In a series that will be viewed as the moment that Damian Lillard thrust himself truly into the Top 10 players in the league, the surrounding storylines fall to the wayside on the macro level. Really, who could blame anyone for giddily enjoying a stepback 37 footer to win the game, the series and the hearts and minds of countless thousands of NBA fans? In Portland, though, we know to not just appreciate the accolades on the front page but what helped make that top line really come together. It’s why players like Brian Grant and Ed Davis will forever be remembered in the most glowing fashion, and in their honor, Maurice Harkless has submitted his name to be added to the annals of the “I don’t need the recognition All Stars.”
If you’ve followed me for any period of time there’s a near certainty you’ve heard me lament Harkless’ shortcomings over the past few seasons—both in the box score and the ethereal “intangibles.” That has always been couched with “it’s not that I don’t like Harkless or I don’t think he’s capable; in fact it’s quite the opposite. It’s because I know he has the ability and the skill to be impactful, and that is the root of my frustration.” That skill, that ability, and those intangibles were on full display in the Trail Blazers 4-1 opening round victory over the Oklahoma City Thunder – more than at any other time I’ve seen in his career.
As much as Lillard’s opening salvo from the logo set the tone for his offensive destruction of the Thunder in the series, Harkless’ opening possessions on Paul George served as a notice that he was going to be a rocket-fueled wrecking ball intent on blowing up as many possessions as possible with all the care of a starved grizzly bear staring at a fresh stream of salmon…and man, was it fun.
Let’s rewind this a bit to properly put into perspective what Harkless accomplished in this series. In the 4-0 series that the Thunder carried during the regular season, there was no player in the NBA more hell-bent on destroying the Blazers than Paul George, and while maybe there were those more dedicated, none had better results. Averaging 38 points, 10.5 rebounds, and 5.5 assists while shooting 45/46/85 and getting to the line a staggering 15 times a game, there seemed like there was no way Portland could contain George. Throw in the loss of Jusuf Nurkic, and all seemed lost on that end.
(While we’re building up the legend of Harkless here, I do have to highlight that George has/had been dealing with severe shoulder issues; however, his production in the series didn’t seem to be TOO hampered, so take that for what it is.)
For Harkless to come out of the gates in such demonstrable fashion—taking on the easily the most difficult assignment in the series and putting his stamp on the proceedings in such a manner sent the message that he, like Lillard, was playing for keeps.
While I typically lean heavily on analytics, it feels like they certainly don’t capture Harkless’ impact nor the Blazers’ game plan. Don’t get me wrong: in the areas he needed to be great in, he was. Acting as the primary defender on ball handlers in the pick and roll, Harkless allowed a paltry .615 PPP. Essentially he was the heat seeking pick and roll missile we all hoped he could be. Whether it was blowing up the initial action, recovering off the pick, offering help, or even gambling off his assignment, Harkless made his presence felt whether the box score read as much or not. Thunder players felt his presence. While that has been the case in spurts over the last few seasons, this has been the highest level I’ve ever seen it on tape.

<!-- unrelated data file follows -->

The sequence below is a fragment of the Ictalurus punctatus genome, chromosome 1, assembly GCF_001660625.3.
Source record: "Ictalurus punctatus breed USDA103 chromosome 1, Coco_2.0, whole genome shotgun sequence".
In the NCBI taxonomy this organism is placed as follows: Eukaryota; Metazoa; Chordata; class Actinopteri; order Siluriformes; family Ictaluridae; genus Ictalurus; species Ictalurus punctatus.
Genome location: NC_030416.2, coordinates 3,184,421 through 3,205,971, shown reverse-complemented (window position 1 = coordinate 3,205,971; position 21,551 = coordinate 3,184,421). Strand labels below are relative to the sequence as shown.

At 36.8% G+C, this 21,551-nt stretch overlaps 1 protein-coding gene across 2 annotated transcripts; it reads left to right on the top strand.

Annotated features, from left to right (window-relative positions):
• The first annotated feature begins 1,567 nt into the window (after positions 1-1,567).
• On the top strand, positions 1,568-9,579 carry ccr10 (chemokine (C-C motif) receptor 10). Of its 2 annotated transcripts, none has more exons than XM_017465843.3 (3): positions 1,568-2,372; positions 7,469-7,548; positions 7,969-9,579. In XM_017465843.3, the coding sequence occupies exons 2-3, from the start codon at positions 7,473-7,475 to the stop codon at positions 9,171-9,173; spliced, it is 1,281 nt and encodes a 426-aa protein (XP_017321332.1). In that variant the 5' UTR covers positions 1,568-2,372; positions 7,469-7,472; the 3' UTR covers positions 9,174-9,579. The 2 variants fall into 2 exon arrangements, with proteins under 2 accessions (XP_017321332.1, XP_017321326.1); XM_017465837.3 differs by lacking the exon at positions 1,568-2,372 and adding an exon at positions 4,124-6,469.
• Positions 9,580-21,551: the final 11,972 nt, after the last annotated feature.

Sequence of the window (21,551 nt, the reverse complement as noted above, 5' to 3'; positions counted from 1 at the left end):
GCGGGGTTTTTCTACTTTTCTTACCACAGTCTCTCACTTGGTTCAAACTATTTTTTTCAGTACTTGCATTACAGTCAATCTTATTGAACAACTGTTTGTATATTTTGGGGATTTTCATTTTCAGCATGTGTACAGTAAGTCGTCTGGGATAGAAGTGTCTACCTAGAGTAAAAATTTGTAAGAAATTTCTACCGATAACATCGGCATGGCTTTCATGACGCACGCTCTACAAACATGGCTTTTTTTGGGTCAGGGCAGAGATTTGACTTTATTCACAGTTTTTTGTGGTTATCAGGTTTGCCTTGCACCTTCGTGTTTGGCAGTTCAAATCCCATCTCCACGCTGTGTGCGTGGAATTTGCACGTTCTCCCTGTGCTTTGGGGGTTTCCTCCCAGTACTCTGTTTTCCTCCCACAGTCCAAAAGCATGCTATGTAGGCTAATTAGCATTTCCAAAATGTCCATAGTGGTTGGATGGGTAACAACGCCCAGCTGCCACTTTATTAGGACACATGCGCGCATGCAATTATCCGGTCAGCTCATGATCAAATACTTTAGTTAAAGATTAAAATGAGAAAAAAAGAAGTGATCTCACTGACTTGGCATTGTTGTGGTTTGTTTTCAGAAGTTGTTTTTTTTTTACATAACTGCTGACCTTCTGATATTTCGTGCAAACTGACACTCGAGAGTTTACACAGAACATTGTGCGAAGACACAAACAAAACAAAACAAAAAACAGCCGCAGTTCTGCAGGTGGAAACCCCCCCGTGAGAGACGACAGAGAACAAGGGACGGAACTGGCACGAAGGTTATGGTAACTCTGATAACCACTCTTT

There’s just no way you can go back through the games and not notice his impact. Think back how many times over the last few seasons where sometimes you didn’t realize he was on the floor. After watching each game back it feels like that version of Harkless is so far away that it’s hard to believe the other guy ever existed.
There are some numbers that aren’t favorable to Harkless when it comes to tracking data; in spot up situations he gave up a ridiculous 1.65 PPP. That puts him in the literal bottom of players in that situation. However, it feels like that needs a bit of context: the game plan always appeared to be “live with non-shooters taking the shot” and sometimes those guys hit that shot. There’s also the “Well, he’s guarding Paul George and he’s really good” metric that comes into play, but more than that, sometimes the newly-found over-the-top aggression from Harkless found him gambling for steals a time or two or helping further way to force one more pass and the Thunder capitalized. That’s basketball.
I’m not one for excuses certainly, but as I watched each of his defensive possessions back, it’s hard to fault Harkless for more than a handful of “what were you doing here” type plays. Otherwise, it was a masterclass performance for a guy who needed it and for a team who needed him.
This was Harkless’ best performance to date, and there’s not a reason why it can’t or shouldn’t continue. The always trusted metric “he looks so much happier” has definitely been on display. I can’t remember the last time I saw Harkless this visibly engaged, smiling, happy, seemingly enjoying every minute on and off the court, and cheering on his teammates. Whoever Portland’s next opponent is, they’ll have to game plan for a much more focused and effective Harkless—one with all the skill and ability to impact a game on both ends of the floor, and the will to make his presence felt by everyone on the floor. Man, does that sound fun.